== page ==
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Developing Programs for Students of High Ability

The ERIC Clearinghouse on Disabilities and Gifted Education (ERIC EC)
E-mail: webmaster@hoagiesgifted.org
Internet: http://eric.hoagiesgifted.org
ERIC EC Digest #E502
Author: Sandra L. Berger
August 1991
As educators undertake the task of program planning to accommodate the diverse abilities students bring to school, they are faced with a bewildering array of choices. In education for students who are gifted, a variety of theories and models have been developed. Instructional methods and materials of all types are presented with enthusiasm, each claimed to be "ideal" for students of high ability. To make sound decisions, educators need to understand the components of an effective educational program for these students.

What Constitutes an Effective Program?

A program "is part of the mainstream of education and doesn't rise and fall with public opinions" (Morgan, Tennant, & Gold, 1980, p. 2). It is a comprehensive, sequential system for educating students with identifiable needs (The Association for the Gifted [TAG] 1989); it is often designed by a curriculum committee; and it is supported by a district or school budget. Like literature and mathematics programs, programs for students with high ability are assumed to be integral parts of a school curriculum. Teaching strategies may change, but the question of whether or not they should be a part of the curriculum is never raised.

A distinction should be made between programs for students who are gifted students and provisions for these students (Tannenbaum, 1983). "Provisions are fragmentary, unarticulated, and temporary activities, which are neither followed up in any meaningful way nor preceded by any meaningful lead-in activity" (Morgan, Tennant, & Gold, 1980, p. 2). For example, a teacher with vision and energy might recognize that a particular student needs to have his or her curriculum modified and decide to provide special activities. However, unless there is a commitment on the part of the school system to continue meeting the student's needs and to offer similar opportunities to other able students at each grade level, it does not constitute a program. When budgetary cuts have to be made, enrichment provisions become expendable.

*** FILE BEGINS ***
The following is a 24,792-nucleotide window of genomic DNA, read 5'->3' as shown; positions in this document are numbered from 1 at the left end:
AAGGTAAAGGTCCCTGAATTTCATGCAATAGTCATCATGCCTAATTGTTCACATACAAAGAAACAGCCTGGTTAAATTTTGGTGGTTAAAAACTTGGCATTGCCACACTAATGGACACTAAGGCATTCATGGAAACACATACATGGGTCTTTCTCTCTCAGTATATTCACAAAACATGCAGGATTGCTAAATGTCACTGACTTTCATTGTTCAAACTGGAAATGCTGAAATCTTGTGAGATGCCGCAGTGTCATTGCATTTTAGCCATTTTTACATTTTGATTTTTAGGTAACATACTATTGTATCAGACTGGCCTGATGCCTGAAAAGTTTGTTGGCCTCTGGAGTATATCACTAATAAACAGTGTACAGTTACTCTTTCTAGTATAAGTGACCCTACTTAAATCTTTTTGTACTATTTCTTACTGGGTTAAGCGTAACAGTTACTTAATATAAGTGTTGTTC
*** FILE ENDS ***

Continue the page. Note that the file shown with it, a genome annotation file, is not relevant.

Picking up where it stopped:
What Are the Components of an Effective Program?

An effective program comprises eight major components. These are described in the following paragraphs.

  1. Needs Assessment. A program is an integrated curriculum response to the educational needs of a group of students. Therefore, a logical first step is to determine what needs should be met. Need is defined as the discrepancy between the current status and a desired status and indicates a direction in which an individual or school system wants to move. An effective needs assessment enables educators to gather information about the nature and instructional needs of the students and the resources of the school or school district. Information about community attitudes and teacher skills may also be gathered. Borland (1989) has provided a list of useful questions that might be asked, possible sources of information, and ways to obtain it.

  2. Definition of Population. A clear definition of the population serves as the foundation of a program. The definition should be based on information gleaned from the needs assessment and state and local requirements. It should address specific abilities and traits possessed by persons of high ability. In his 1971 Report to Congress, Marland (1972) included a definition that is well known for its diversity and usefulness. Updated in 1981 (P.L. 97-35, the Educational Consolidation and Improvement Act), this definition has provided guidance to many states. Other programs are based on a multidimensional view of intelligence (Gardner, 1983; Sternberg, 1985). However, a local frame of reference gleaned from the needs assessment is equally important.